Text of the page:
Japan Business Resources

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Economy - overview:
Government-industry cooperation, a strong work ethic, mastery of high technology, and a comparatively small defense allocation (1% of GDP) helped Japan advance with extraordinary rapidity to the rank of second most technologically-powerful economy in the world after the US and third-largest economy after the US and China, measured on a purchasing power parity (PPP) basis. (Using market exhange rates rather than PPP rates, Japan's economy is larger than China's.) One notable characteristic of the economy is the working together of manufacturers, suppliers, and distributors in closely-knit groups called keiretsu. A second basic feature has been the guarantee of lifetime employment for a substantial portion of the urban labor force. Both features are now eroding. Industry, the most important sector of the economy, is heavily dependent on imported raw materials and fuels. The tiny agricultural sector is highly subsidized and protected, with crop yields among the highest in the world. Usually self sufficient in rice, Japan must import about 50% of its requirements of other grain and fodder crops. Japan maintains one of the world's largest fishing fleets and accounts for nearly 15% of the global catch. For three decades overall real economic growth had been spectacular: a 10% average in the 1960s, a 5% average in the 1970s, and a 4% average in the 1980s. Growth slowed markedly in the 1990s, averaging just 1.7%, largely because of the after effects of overinvestment during the late 1980s and contractionary domestic policies intended to wring speculative excesses from the stock and real estate markets. From 2000 to 2003, government efforts to revive economic growth met with little success and were further hampered by the slowing of the US, European, and Asian economies. In 2004, growth improved and the lingering fears of deflation in prices and economic activity lessened. Japan's huge government debt, which totals more than 160% of GDP, and the aging of the population are two major long-run problems. A rise in taxes could be viewed as endangering the revival of growth. Robotics constitutes a key long-term economic strength with Japan possessing 410,000 of the world's 720,000 "working robots." Internal conflict over the proper way to reform the ailing banking system continues.

Asia Hotels, Motels, and Inns

Agriculture - Products
rice, sugar beets, vegetables, fruit, pork, poultry, dairy products, eggs, fish

Airlines in Asia
Airlines Worldwide

Airports in Asia
Airports Worldwide

Banks and Banking
Bank of Japan (English Version Available)
Chambers of Commerce
American Chamber of Commerce in Japan (In English)
Australian & New Zealand Chamber of Commerce in Japan (In English)
Chamber of Commerce and Industry, Japan (In English)
Country Budget
revenues: $1.401 trillion
expenditures: $1.748 trillion, including capital expenditures (public works only) of about $71 billion (2004 est.)

Currency (code): yen (JPY)

Currency Exchange Rates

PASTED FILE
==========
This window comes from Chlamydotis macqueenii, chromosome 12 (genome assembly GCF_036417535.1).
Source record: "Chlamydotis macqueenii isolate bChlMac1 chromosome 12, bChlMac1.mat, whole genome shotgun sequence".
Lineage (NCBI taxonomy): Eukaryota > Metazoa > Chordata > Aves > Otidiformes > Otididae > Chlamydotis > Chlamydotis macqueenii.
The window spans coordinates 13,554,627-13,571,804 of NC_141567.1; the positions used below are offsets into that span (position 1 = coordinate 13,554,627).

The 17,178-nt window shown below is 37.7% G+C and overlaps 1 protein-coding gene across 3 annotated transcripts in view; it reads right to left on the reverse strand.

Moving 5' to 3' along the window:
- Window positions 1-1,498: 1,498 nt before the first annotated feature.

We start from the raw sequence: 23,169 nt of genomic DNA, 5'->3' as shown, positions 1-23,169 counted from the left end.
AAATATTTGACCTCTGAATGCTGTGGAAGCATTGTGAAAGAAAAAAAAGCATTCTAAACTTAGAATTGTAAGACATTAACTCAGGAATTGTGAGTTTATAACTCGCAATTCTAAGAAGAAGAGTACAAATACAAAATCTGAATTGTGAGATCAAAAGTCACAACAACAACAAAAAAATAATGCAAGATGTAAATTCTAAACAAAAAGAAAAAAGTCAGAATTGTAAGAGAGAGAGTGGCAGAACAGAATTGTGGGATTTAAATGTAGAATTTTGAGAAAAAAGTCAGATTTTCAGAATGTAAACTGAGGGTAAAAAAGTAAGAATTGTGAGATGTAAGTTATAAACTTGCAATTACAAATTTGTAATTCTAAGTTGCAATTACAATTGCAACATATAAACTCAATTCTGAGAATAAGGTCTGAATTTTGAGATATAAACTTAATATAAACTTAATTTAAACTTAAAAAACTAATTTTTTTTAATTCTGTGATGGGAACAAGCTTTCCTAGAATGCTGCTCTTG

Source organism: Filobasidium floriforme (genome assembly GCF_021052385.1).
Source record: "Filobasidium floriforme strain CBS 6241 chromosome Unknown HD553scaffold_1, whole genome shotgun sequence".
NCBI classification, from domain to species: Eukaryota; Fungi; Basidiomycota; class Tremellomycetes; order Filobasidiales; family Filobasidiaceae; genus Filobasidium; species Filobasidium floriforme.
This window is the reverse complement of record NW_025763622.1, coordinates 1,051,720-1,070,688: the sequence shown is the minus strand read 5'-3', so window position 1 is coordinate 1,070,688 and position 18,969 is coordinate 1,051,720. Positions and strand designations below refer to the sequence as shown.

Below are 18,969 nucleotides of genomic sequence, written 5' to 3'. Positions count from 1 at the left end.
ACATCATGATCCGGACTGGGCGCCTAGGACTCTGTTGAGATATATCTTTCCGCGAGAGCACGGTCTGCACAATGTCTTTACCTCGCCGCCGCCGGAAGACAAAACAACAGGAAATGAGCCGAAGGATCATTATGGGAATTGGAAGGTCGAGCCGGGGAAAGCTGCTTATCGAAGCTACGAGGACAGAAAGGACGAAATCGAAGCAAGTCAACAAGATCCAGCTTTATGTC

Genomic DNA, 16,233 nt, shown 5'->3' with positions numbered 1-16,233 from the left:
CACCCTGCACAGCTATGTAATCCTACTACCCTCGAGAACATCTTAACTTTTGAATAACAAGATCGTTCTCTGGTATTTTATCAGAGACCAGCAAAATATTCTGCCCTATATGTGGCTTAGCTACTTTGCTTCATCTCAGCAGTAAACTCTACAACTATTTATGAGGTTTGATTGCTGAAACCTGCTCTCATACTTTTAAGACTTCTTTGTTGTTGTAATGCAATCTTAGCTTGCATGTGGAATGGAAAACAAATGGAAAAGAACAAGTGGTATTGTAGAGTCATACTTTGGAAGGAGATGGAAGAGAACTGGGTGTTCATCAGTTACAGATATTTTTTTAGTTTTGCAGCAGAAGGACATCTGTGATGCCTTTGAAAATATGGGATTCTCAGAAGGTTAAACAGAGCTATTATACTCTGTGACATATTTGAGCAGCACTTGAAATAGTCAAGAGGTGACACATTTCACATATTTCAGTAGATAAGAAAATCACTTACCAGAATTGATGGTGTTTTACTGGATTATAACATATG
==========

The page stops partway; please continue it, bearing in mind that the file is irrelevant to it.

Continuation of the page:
yen per US dollar - 108.19 (2004), 115.93 (2003), 125.39 (2002), 121.53 (2001), 107.77 (2000)

Fiscal Year: 1 April - 31 March

GDP (Gross Domestic Product)
GDP (purchasing power parity): $3.745 trillion (2004 est.)
GDP - real growth rate: 2.9% (2004 est.)
GDP - per capita: purchasing power parity - $29,400 (2004 est.)
GDP - composition by sector:
agriculture: 1.3%
industry: 24.7%
services: 74.1% (2004 est.)

Imports / Exports
Ministry of Economics, Trade and Industry (English Version)
Exports: $538.8 billion f.o.b. (2004 est.)
Exports - commodities: transport equipment, motor vehicles, semiconductors, electrical machinery, chemicals
Exports - partners: US 22.7%, China 13.1%, South Korea 7.8%, Taiwan 7.4%, Hong Kong 6.3% (2004)

Imports: $401.8 billion f.o.b. (2004 est.)
Imports - commodities: machinery and equipment, fuels, foodstuffs, chemicals, textiles, raw materials (2001)
Imports - partners: China 20.7%, US 14%, South Korea 4.9%, Australia 4.3%, Indonesia 4.1%, Saudi Arabia 4.1%, UAE 4% (2004)

among world's largest and technologically advanced producers of motor vehicles, electronic equipment, machine tools, steel and nonferrous metals, ships, chemicals, textiles, processed foods
Chamber of Commerce and Industry, Japan (In English)
Ministry of Economics, Trade and Industry (English Version)

Forex, Foreign Exchange Market: Currency Trading

Labor Force & Unemployment Rate
Labor force: 66.97 million (2004 est.)
Labor force - by occupation: agriculture 5%, industry 25%, services 70% (2002 est.)
Unemployment rate: 4.7% (2004 est.)

Ministry of Economics, Trade and Industry (English Version)


Japan Federation of Economic Organizations (Nippon Keidanren)
Tokyo Stock Exchange (English Version Available)
Japan Company Record (In English)
Japanese External Trade Organization (In English)
Keidanren Home Page (Japan Federation of Economic Organizations)
Ohara Institute for Social Research - Japanese labor issues
Ministry of Finance (In English)
Osaka Securities Exchange (English Version Available)
Japan: Regional Gross Domestic Product Data (In English)
Tokyo International Financial Futures Exchange (TIFFE) (In English)
J-Stream (Web Production) - audio and video clips in Japanese and English
WIN Tax Accountants Corporation (In Japanese)
Asia Search Engines
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